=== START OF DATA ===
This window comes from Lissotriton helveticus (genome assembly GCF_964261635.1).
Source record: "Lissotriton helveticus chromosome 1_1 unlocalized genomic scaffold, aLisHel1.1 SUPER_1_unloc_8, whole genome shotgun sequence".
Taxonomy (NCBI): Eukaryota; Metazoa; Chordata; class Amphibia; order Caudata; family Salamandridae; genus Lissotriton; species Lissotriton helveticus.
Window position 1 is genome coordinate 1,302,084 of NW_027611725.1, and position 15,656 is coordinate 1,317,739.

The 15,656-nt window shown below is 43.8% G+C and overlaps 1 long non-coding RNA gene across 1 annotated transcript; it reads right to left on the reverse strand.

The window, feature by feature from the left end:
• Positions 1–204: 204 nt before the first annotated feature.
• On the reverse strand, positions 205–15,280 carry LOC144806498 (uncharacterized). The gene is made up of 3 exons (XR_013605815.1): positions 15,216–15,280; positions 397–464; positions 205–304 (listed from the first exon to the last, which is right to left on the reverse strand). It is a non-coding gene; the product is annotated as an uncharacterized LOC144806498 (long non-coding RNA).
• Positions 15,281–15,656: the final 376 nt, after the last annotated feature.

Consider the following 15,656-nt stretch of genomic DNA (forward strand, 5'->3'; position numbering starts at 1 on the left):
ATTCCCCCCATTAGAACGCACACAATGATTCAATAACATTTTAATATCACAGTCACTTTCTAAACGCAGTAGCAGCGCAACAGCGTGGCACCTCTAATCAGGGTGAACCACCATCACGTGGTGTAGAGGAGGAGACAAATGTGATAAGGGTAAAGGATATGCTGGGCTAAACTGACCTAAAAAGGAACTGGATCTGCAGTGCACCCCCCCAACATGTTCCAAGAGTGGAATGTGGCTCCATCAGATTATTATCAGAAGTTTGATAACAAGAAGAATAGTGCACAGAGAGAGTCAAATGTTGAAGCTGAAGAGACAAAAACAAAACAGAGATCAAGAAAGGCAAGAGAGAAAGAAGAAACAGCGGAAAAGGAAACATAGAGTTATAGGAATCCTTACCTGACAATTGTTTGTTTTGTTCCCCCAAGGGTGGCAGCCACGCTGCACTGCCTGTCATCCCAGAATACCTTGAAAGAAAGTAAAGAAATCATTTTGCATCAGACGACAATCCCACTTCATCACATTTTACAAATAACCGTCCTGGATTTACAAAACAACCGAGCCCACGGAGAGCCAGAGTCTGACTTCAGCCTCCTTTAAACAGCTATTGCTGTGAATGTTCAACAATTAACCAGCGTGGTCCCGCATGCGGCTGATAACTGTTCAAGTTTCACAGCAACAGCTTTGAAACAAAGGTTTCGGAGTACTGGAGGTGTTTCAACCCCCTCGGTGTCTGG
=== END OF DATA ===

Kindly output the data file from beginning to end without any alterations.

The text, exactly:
This window comes from Lissotriton helveticus (genome assembly GCF_964261635.1).
Source record: "Lissotriton helveticus chromosome 1_1 unlocalized genomic scaffold, aLisHel1.1 SUPER_1_unloc_8, whole genome shotgun sequence".
Taxonomy (NCBI): Eukaryota; Metazoa; Chordata; class Amphibia; order Caudata; family Salamandridae; genus Lissotriton; species Lissotriton helveticus.
Window position 1 is genome coordinate 1,302,084 of NW_027611725.1, and position 15,656 is coordinate 1,317,739.

The 15,656-nt window shown below is 43.8% G+C and overlaps 1 long non-coding RNA gene across 1 annotated transcript; it reads right to left on the reverse strand.

The window, feature by feature from the left end:
• Positions 1–204: 204 nt before the first annotated feature.
• On the reverse strand, positions 205–15,280 carry LOC144806498 (uncharacterized). The gene is made up of 3 exons (XR_013605815.1): positions 15,216–15,280; positions 397–464; positions 205–304 (listed from the first exon to the last, which is right to left on the reverse strand). It is a non-coding gene; the product is annotated as an uncharacterized LOC144806498 (long non-coding RNA).
• Positions 15,281–15,656: the final 376 nt, after the last annotated feature.

Consider the following 15,656-nt stretch of genomic DNA (forward strand, 5'->3'; position numbering starts at 1 on the left):
ATTCCCCCCATTAGAACGCACACAATGATTCAATAACATTTTAATATCACAGTCACTTTCTAAACGCAGTAGCAGCGCAACAGCGTGGCACCTCTAATCAGGGTGAACCACCATCACGTGGTGTAGAGGAGGAGACAAATGTGATAAGGGTAAAGGATATGCTGGGCTAAACTGACCTAAAAAGGAACTGGATCTGCAGTGCACCCCCCCAACATGTTCCAAGAGTGGAATGTGGCTCCATCAGATTATTATCAGAAGTTTGATAACAAGAAGAATAGTGCACAGAGAGAGTCAAATGTTGAAGCTGAAGAGACAAAAACAAAACAGAGATCAAGAAAGGCAAGAGAGAAAGAAGAAACAGCGGAAAAGGAAACATAGAGTTATAGGAATCCTTACCTGACAATTGTTTGTTTTGTTCCCCCAAGGGTGGCAGCCACGCTGCACTGCCTGTCATCCCAGAATACCTTGAAAGAAAGTAAAGAAATCATTTTGCATCAGACGACAATCCCACTTCATCACATTTTACAAATAACCGTCCTGGATTTACAAAACAACCGAGCCCACGGAGAGCCAGAGTCTGACTTCAGCCTCCTTTAAACAGCTATTGCTGTGAATGTTCAACAATTAACCAGCGTGGTCCCGCATGCGGCTGATAACTGTTCAAGTTTCACAGCAACAGCTTTGAAACAAAGGTTTCGGAGTACTGGAGGTGTTTCAACCCCCTCGGTGTCTGG